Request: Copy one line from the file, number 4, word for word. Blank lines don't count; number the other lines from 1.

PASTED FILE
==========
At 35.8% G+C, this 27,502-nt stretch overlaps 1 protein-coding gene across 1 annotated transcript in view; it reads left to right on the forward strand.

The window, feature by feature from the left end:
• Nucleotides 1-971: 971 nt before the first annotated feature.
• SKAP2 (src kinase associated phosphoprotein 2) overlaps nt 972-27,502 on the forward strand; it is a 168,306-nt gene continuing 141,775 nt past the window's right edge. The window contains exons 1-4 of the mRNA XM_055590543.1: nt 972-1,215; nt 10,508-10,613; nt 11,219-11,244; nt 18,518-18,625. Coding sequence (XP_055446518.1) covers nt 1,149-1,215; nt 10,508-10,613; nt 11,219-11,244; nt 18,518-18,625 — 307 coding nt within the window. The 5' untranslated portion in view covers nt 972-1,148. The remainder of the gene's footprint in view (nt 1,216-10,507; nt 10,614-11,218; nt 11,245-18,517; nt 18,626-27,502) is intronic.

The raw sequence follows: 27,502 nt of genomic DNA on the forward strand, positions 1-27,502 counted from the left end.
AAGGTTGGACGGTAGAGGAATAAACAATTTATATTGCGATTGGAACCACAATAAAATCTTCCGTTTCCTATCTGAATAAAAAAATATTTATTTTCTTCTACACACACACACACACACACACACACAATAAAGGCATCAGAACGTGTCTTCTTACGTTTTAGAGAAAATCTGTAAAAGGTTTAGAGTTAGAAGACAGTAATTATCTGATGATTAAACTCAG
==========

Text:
• SKAP2 (src kinase associated phosphoprotein 2) overlaps nt 972-27,502 on the forward strand; it is a 168,306-nt gene continuing 141,775 nt past the window's right edge. The window contains exons 1-4 of the mRNA XM_055590543.1: nt 972-1,215; nt 10,508-10,613; nt 11,219-11,244; nt 18,518-18,625. Coding sequence (XP_055446518.1) covers nt 1,149-1,215; nt 10,508-10,613; nt 11,219-11,244; nt 18,518-18,625 — 307 coding nt within the window. The 5' untranslated portion in view covers nt 972-1,148. The remainder of the gene's footprint in view (nt 1,216-10,507; nt 10,614-11,218; nt 11,245-18,517; nt 18,626-27,502) is intronic.